On the way back from our daytrip to Praia das Catedrais, the “Cathedrals Beach” along Galicia’s northern coast, my friends and I stopped in the small village of Mondoñedo, hidden away in a mountain valley deep within Lugo province. By chance of history this tiny town has been home to a cathedral for a thousand years, although the one we can see today dates to the 1200s. The cathedral isn’t anything too exciting, just par for the course in Galician church architecture: a Romanesque foundation with a flowery façade added in the Baroque era.
A little interesting factoid: the cathedral guards the Virxe Inglesa, the “English Virgin,” a decorated Gothic statue of the Virgin Mary that was made in Tudor-era England. When the iconoclastic English Reformation blew through in the 1500s, this statue was saved from the destruction that befell similar religious artwork. It’s remained in Mondoñedo ever since 1555.
After exploring the cathedral, we sipped on coffee and tasted the local specialty, tarta de Mondoñedo. It had an overly-rich filling of cabello de ángel (a sweet, clear pumpkin jam; literally “angel’s hair”) and chopped almonds and was topped with pastry dough and candied fruits. As they say in Spanish…es una bomba. I’m glad I got to try it, but I won’t be having it again, despite my big sweet tooth.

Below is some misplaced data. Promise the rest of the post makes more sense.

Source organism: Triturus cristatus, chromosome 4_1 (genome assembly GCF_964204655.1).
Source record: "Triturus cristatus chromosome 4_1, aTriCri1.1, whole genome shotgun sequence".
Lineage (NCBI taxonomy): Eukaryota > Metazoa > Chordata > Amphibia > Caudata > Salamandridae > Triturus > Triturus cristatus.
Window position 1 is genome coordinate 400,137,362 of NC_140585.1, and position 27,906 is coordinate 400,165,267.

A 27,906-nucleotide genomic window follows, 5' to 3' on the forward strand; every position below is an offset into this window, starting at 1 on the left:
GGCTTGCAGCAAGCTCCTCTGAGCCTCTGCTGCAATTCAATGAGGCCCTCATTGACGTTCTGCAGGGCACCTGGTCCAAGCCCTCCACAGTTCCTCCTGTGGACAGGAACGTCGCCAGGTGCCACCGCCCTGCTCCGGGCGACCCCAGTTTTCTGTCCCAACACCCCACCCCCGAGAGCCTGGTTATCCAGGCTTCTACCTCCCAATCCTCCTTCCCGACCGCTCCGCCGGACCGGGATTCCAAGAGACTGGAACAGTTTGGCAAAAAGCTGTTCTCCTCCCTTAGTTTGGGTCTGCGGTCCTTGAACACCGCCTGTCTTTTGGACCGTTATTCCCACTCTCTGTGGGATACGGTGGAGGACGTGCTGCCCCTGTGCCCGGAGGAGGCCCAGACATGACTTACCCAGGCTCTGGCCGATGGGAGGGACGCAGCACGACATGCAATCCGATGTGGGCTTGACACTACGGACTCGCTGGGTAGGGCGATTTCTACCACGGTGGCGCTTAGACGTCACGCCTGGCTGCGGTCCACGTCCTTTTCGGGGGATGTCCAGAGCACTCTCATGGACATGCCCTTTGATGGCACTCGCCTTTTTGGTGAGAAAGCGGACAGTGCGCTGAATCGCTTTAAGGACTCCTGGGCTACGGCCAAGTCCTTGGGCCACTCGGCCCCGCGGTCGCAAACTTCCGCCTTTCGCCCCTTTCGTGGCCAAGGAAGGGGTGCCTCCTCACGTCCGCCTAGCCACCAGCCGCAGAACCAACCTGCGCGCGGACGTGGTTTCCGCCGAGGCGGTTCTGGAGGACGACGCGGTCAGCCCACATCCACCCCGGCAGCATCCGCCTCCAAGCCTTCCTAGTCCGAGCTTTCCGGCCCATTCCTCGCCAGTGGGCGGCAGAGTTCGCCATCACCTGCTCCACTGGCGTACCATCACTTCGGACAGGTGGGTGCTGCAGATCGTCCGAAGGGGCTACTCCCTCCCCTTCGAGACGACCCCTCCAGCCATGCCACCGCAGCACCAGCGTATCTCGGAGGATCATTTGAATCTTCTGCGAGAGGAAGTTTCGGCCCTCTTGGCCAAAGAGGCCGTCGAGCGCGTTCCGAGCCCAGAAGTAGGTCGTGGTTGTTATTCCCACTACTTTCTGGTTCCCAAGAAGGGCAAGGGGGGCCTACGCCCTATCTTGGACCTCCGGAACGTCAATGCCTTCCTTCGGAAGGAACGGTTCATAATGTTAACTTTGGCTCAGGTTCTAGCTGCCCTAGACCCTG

A friend of mine who works in Mondoñedo was excited when I told her I was going to come for a visit the weekend I did. The town was getting ready for the horse-centric Festas de San Lucas, but when we visited the town was all shuttered up, with hardly anyone going for paseo or drinking coffee in terrace cafés. My friend had mentioned that we were going to get the “real” Mondoñedo experience as the town is normally “kind of spooky.” The fog rolling in from the mountainsides only added to the ethereal atmosphere once we hopped back in the car to go back home.